Spatial Memory and Navigation Ability in a Physically Embodied Cognitive Architecture

Current computational cognitive models of spatial memory only account for few specific cognitive processes, instead of integrating them with a cognitive architecture. Most existing computationally implemented cognitive architectures lack the ability to use spatial information for planning or navigation in real-world environments. Furthermore, there is currently no cognitively plausible model of spatial cognition integrated with an implemented comprehensive computational cognitive architecture that would model spatial cognition and a wide range of other human cognitive mechanisms, while being able to function in the physical world.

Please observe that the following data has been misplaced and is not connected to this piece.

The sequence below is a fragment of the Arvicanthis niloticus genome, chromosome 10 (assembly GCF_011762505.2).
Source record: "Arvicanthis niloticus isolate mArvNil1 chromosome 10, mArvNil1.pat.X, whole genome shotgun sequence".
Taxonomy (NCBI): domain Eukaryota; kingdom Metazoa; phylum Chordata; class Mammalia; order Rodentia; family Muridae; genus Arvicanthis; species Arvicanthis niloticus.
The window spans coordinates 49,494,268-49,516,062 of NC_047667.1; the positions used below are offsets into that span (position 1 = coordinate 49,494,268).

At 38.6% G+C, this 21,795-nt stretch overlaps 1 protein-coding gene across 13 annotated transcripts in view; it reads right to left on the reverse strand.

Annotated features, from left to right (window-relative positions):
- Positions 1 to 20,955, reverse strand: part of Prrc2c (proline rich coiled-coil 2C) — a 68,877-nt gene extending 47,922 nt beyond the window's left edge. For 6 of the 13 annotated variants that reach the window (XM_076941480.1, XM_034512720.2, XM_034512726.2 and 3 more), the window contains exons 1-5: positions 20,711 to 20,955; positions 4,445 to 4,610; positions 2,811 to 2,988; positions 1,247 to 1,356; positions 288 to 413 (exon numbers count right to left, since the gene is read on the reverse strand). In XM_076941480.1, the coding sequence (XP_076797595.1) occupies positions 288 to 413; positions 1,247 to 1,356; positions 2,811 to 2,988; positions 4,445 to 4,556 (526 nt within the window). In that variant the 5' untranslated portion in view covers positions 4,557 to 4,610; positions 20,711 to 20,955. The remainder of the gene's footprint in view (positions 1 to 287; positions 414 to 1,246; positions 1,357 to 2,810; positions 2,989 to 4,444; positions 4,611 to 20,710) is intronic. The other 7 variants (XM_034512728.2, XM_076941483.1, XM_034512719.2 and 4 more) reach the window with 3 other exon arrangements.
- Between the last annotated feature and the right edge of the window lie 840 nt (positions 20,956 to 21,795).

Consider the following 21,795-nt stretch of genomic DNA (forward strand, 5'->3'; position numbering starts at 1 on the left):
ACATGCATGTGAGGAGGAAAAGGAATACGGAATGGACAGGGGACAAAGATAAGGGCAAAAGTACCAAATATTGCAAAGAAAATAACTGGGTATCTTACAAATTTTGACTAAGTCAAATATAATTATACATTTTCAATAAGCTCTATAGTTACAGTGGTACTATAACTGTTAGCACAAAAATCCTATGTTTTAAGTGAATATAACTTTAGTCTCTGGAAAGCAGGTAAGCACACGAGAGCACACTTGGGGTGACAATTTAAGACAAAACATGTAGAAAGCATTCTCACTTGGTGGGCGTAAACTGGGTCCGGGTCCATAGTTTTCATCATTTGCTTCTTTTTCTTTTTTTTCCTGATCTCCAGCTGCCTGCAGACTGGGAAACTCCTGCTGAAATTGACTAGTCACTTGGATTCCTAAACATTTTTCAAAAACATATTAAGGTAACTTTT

The aim of this project is the development of a computational cognitive model of spatial memory and navigation based on the LIDA (Learning Intelligent Distribution Agent) cognitive architecture, integrated with the other high-level cognitive processes accounted for by LIDA, and physically embodied on a humanoid PR2 robot with the aid of the CRAM (Cognitive Robot Abstract Machine) control system. The LIDA cognitive architecture will be extended by a conceptual and computational, hierarchical spatial memory model, inspired by the neural basis of spatial cognition in brains. This memory module, representing the environment on multiple hierarchical grids, will be added to LIDA and integrated with other modules such as working memory, attention and action selection in order to facilitate navigation and planning based on spatial maps. The resulting architecture will be physically embodied on a humanoid robot (PR2), to strengthen the cognitive plausibility of the spatial model by comparing its behavior with humans in performing simple spatial and navigational tasks. This will be accomplished by developing an interface between LIDA, implementing high-level cognitive processes, and the low-level CRAM control system, implementing hardware control, visual object recognition, and motor execution. Apart from hypothesis and plausibility verification, this embodied model will also provide a biologically inspired robotic mapping approach that does not need expensive sensors, scales well to large environments due to being hierarchical, and is integrated with important general high-level cognitive functions such as planning, non-routine problem solving and attention.